The anticipator function 252 may be Antic=Antic+(stgs*AntAuth−Antic)*(1−e−t/Tcph). It may provide for automatic cycling by including a fictitious temperature error based on the current number of stages active as follows: stgs=current stages active set by the algorithm; AntAuth=anticipator authority (heat per stage in deg F.); Tcph=time constant calculated to provide configured (cph) cycles per hr equipment cycling rate; and t=time between calls of the Cycler( ) function 208.
Cycler( ) function 208 may call ErrorCalc( ) 224 to obtain the total PID error in percent, which may be limited to +/−200%. It then may convert the percentage into degrees F. by dividing by 100 percent and multiplying by 4 degrees F. per configured stage. The total error in degrees F. may then be combined with the standard anticipator 252 action before putting it through a multistage hysteretic relay 250 function which drives the stage logic.
Along with the hysteretic relay output and/or minimum on time, minimum off time and interstage delay times may also be enforced before a stage is added or subtracted from the stages active command that is the output of this function. This function also may set the status of the dehumidify flag (dehumidActive). It may use both a minimum on timer and a 5 percent hysteresis for turning off the flag once it is set. If the sensed humidity is above the programmed high limit the flag may be set. Only after the humidity is 5 percent below the high limit set point for the min on time will the flag be reset. The minimum on time may also be variable based on the occupancy mode when the high humidity set point reset strategy is configured. If the high humidity set point reset strategy is configured, and the current occupancy mode is unoccupied, the dehumidactive flag min on time may be 20 minutes; at all other times it may be set to 5 minutes.
The ErrorCalc( ) function 224 may call the Gain_calc( ) 226 to convert the gain configuration parameters into the proper units and fixed point offset to be directly used in the PID error calculation. It then may calculate the base PID error as TotErr 257 in percent. This may be used to drive the modulating output if it is configured. The secondary function performed may be the discharge air limit function. If the discharge air limit function is active then if the discharge air is within 5 degrees F. of the limit the TotErr is reduced proportionally down to 0 as it approaches the limit. If the discharge temperature is over the limit, TotErr is set to 0, integration is stopped and a flag is set to enable Cycler( ) 208 to turn off a stage and prevent other stages from coming on.
Thermostat 11 may communicate with an external device 56 and an optional communicating sub-base 14. External device 56 could be a personal digital assistant (PDA) 12, factory tester, or a PC-based development tool. Only one external device might be connected at a time. Sub-base 14 in turn may communicate with other devices via a digital data network. It may be possible to have an external device 56 and communicating sub-base 14 connected at the same time. There may be no need to communicate directly between sub-base 14 and external device 56. There may be coordination of the communications flow from sub-base 14 to thermostat 11 and from external device 56 to thermostat 11.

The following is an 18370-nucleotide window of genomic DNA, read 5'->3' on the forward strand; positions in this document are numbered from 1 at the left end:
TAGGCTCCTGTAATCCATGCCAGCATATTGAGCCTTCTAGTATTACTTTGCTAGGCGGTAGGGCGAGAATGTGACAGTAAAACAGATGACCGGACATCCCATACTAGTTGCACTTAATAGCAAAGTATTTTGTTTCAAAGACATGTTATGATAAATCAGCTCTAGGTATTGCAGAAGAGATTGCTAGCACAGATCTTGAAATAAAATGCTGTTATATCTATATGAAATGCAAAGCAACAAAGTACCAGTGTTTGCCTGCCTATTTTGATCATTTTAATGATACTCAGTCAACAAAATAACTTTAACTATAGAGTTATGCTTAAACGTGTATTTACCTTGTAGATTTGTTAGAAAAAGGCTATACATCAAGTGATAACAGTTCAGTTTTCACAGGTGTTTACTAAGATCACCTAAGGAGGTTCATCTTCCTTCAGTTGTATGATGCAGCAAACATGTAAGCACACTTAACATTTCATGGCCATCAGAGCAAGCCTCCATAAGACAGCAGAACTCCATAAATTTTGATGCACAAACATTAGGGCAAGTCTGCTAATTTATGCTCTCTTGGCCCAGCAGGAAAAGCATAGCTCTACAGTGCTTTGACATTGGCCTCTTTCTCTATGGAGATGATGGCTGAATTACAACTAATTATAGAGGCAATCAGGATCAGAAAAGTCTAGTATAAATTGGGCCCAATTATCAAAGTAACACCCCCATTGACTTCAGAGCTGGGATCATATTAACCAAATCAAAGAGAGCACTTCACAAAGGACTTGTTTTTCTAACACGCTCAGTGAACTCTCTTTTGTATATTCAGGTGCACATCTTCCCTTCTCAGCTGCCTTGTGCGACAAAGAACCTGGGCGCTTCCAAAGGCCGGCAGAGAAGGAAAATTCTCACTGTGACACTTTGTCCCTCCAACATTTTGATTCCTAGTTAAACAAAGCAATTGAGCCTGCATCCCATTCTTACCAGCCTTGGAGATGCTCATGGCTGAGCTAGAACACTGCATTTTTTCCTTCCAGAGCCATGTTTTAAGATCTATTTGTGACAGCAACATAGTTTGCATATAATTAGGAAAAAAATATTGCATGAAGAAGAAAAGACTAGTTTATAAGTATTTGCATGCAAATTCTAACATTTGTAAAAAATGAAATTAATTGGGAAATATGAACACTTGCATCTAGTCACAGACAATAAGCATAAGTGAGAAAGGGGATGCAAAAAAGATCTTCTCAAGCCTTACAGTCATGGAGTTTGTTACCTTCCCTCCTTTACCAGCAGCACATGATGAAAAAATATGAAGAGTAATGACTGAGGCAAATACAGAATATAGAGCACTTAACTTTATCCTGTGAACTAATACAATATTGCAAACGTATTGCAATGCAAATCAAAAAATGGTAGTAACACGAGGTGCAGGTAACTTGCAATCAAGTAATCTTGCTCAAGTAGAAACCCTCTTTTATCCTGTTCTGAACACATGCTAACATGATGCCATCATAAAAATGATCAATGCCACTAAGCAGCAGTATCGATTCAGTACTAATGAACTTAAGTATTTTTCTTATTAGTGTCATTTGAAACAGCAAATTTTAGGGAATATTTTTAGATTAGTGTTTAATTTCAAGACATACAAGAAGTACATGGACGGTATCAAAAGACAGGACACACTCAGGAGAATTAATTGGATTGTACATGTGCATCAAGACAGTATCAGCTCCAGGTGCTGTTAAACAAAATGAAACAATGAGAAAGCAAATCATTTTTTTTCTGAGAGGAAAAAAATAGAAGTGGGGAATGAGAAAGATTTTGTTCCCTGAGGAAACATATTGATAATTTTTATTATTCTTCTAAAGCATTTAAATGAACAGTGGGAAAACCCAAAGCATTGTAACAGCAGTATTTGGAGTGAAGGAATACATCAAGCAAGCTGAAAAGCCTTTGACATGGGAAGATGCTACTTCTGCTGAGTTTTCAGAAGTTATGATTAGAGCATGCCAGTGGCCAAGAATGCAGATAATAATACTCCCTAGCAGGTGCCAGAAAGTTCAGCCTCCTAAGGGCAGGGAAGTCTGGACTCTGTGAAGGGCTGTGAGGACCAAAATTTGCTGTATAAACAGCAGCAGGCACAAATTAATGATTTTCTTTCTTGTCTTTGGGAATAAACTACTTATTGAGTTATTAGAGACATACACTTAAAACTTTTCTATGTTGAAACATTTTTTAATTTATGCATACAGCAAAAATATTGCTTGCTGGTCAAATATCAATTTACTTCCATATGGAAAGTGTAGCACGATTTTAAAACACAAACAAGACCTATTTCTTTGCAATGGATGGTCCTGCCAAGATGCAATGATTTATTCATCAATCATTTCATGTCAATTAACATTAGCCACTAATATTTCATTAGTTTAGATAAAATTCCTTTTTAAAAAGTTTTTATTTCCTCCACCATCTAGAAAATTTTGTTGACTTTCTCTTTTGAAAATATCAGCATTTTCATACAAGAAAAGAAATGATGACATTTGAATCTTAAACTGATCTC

One object of the interface is to share information between thermostat 11 and the external device (PDA) or between thermostat 11 and a communicating sub-base 14 using a simple low cost protocol. Communications between sub-base 14 or external device 56, and thermostat 11 may be typically via an asynchronous five wire connection.
Information may be passed between thermostat 14 and external device 56 using asynchronous characters having one start bit, eight data bits, no parity bit and one stop bit. The start bit is a logic 0 input (0 volts) at the common hardware interface. The stop bit is a “logic 1” input (3 volts). The baud rate may be 4800 baud.
Data may be sent in both directions at the same time (a full-duplex operation). Thermostat 11 may receive data at any time. There may be thermostat transmitter flow control via handshake circuit. Generally, data may be sent from thermostat 11 only when the handshake input is asserted. Communicating sub-base 14 may control the flow of data to it. External device 56 may send and receive at the same time. When external device 56 requests service by asserting an external service request, communicating sub-base 14 may assert a handshake line 303 so that the data may be sent continuously by thermostat 11. If sub-base 14 is non-communicating, handshake line 303 may be asserted continuously, so that an external device 56 may send and receive data at the same time.
Thermostat 11 may receive flow control via an external service request circuit line 304. Either communicating sub-base 14 or external device 56 may send data to thermostat 11 at any time. However, both typically do not send data at the same time. The external service request circuit via line 304 may be used to select the active sender on the thermostat 11 receive circuit.
When the external service request is not asserted, communicating sub-base 14 may be allowed to communicate with thermostat 11 in both directions, using the handshake circuit via line 303 to control data flow from thermostat 11 to sub-base 14. When external device 56 asserts external service request (using the RTS circuit on the external device's port) via line 304, communicating sub-base 14 may be allowed to complete the message it is currently transmitting, before it asserts handshake line 303 and ceases communications with thermostat 11. External device 56 then may communicate with thermostat 11 in both directions until external device 56 unasserts the external service request. Note that sub-base 14 typically does not listen to transmit data while external service request is asserted since handshake is also asserted. When sub-base 14 is a non-communicating sub-base, then external device 56 may still assert an external service request, and wait for at least one message time before sending on the thermostat 11 receive circuit via line 301.